• Merchandise: revenue could be up to $171 million, boosted by a strategy of limiting online sales to focus on higher priced product sold as part of the live, immersive experience
  • Sponsors: ITI, Verizon and Tiffany are amongst the big brands sponsoring the tour
  • Production: the entire Renaissance tour production is handled by Beyoncé’s own production company, Parkwood Entertainment, creating an additional revenue stream

4. Many metaverse events seem mediocre, for now

A handful of high-profile VR concerts are quoted to illustrate the potential of the metaverse, in particular Travis Scott’s 9 minute live concert inside online game Fortnite (below). This 2020 show was indeed impressive and is reported to have earnt the rapper $20 million including merchandise sales (3). However, apart from a couple of follow-up concerts on Fortnite with other artists, successful live VR events are not easy to find.

Another high profile place to watch VR concerts is Horizon Venues, inside Meta’s Horizon World metaverse. You access this virtual venue by wearing a Meta Quest VR headset. I invested in one of these headsets as part of my research project, Growing Brands in the Metaverse. I went to see rapper Notorious B.I.G. in action, or rather my virtual avatar did. The experience was underwhelming, to say the least. It didn’t feel significantly more exciting than watching a concert on a big screen TV. And the Meta Quest headset is heavy and tiring to use for more than an hour at a time*. And what about the purported benefit of being able to interact with friends who are in a different location to you? Despite the $10billion Meta are investing each year in the metaverse, the current interaction is pretty poor in my book. As you can see from the image below on the left, avatars look cartoon-like and don’t have legs! I’m sure in time Horizon World avatars will become much more life-like. But for now, the level of interaction is light years away from real life.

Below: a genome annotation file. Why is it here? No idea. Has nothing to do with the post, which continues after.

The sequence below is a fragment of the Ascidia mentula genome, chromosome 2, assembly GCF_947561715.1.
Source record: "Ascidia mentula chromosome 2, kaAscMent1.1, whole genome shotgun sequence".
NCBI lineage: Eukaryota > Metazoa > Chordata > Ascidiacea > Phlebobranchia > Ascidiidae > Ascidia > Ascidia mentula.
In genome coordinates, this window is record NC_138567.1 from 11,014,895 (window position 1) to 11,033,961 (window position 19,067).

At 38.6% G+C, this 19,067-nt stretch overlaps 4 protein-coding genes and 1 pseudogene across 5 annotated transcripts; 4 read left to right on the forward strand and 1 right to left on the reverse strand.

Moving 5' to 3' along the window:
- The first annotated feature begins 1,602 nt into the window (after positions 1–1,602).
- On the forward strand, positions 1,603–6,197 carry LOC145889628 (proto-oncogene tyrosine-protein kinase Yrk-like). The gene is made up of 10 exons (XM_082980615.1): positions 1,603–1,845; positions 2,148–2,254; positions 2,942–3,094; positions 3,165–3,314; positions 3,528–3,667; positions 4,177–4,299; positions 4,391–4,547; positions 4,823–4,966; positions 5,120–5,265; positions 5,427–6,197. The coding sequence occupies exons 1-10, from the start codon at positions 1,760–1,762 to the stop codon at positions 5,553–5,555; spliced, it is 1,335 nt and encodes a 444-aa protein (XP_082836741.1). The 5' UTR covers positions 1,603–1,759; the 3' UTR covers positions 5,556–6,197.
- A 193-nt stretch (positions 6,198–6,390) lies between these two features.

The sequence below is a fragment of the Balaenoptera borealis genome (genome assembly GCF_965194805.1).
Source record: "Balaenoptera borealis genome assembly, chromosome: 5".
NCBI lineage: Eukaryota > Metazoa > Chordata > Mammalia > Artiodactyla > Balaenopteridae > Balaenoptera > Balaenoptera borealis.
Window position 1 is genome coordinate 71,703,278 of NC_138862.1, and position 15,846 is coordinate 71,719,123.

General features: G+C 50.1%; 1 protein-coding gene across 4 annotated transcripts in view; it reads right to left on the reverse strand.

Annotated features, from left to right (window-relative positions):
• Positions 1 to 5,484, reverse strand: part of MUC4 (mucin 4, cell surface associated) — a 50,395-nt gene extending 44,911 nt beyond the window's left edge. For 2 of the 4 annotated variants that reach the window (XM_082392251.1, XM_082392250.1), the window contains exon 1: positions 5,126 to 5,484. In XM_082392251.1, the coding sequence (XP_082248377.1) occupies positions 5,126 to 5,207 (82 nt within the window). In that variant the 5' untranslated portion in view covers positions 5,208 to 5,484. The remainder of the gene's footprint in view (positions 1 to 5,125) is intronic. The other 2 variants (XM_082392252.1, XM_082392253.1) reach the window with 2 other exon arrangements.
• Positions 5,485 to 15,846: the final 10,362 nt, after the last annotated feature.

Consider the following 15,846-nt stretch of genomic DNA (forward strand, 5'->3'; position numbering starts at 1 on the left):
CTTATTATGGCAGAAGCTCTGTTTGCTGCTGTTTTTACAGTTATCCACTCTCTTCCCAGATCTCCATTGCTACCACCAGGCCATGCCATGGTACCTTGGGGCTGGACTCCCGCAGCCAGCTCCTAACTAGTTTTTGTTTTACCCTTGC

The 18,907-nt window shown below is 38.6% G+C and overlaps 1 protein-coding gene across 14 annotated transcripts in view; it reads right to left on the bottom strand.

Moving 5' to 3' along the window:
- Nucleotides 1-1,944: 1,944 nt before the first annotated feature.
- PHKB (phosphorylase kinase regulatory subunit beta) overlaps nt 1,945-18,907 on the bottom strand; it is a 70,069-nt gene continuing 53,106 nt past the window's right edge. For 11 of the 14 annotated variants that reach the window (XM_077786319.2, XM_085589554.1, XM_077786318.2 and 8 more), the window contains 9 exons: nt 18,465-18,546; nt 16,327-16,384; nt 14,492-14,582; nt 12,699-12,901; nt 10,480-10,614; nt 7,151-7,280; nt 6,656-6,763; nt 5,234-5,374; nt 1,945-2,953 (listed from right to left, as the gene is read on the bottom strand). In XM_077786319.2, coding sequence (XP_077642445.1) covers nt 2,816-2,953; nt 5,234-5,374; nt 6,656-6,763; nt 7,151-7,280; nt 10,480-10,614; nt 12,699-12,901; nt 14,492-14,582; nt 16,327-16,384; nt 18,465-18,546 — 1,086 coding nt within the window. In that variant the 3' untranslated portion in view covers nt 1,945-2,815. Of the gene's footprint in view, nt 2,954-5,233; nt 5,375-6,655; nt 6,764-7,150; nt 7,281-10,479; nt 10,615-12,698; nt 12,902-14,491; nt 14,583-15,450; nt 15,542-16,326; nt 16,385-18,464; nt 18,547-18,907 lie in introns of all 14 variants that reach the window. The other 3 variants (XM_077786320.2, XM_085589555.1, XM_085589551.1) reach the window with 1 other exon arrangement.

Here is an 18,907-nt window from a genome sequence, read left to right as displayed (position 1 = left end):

*NOTE: we’ll look at the headset Apple released this week in an upcoming blog post, exploring its potential to improve the VR experience 

5. VR will complement RR 

VR experiences (concerts, travel, sports events etc.) are not going to replace RR any time soon, if ever. The most likely scenario is, I suggest, that VR will be complementary. Using the Beyoncé Renaissance tour example, roughly 340,000 people will pay top dollar to see the event live in real life. This is a big number for sure. But if VR upped its game and created a better experience, there could be an opportunity to increase the reach of the tour significantly. Virtual places for each of the 57 tour dates could be sold at the same time as the live events but at a more accessible price point. A limit placed on the number of virtual places could create scarcity. 

In conclusion, RR knocks the socks off VR when it comes to live events, based on my personal experience of Beyoncé’s Renaissance tour. “Nothing on screens can compare to the immersive storytelling Beyoncé has crafted in her globally traveling court,” eloquently summarises NPR (1). “The cyborg palace of metallics, lavish textiles and sound must be experienced in person. The show is a triumph of live performance and designed for ticketed admission.”


  1. Renaissance experience
  2. Renaissance revenue
  3. Travis Scott Fortnite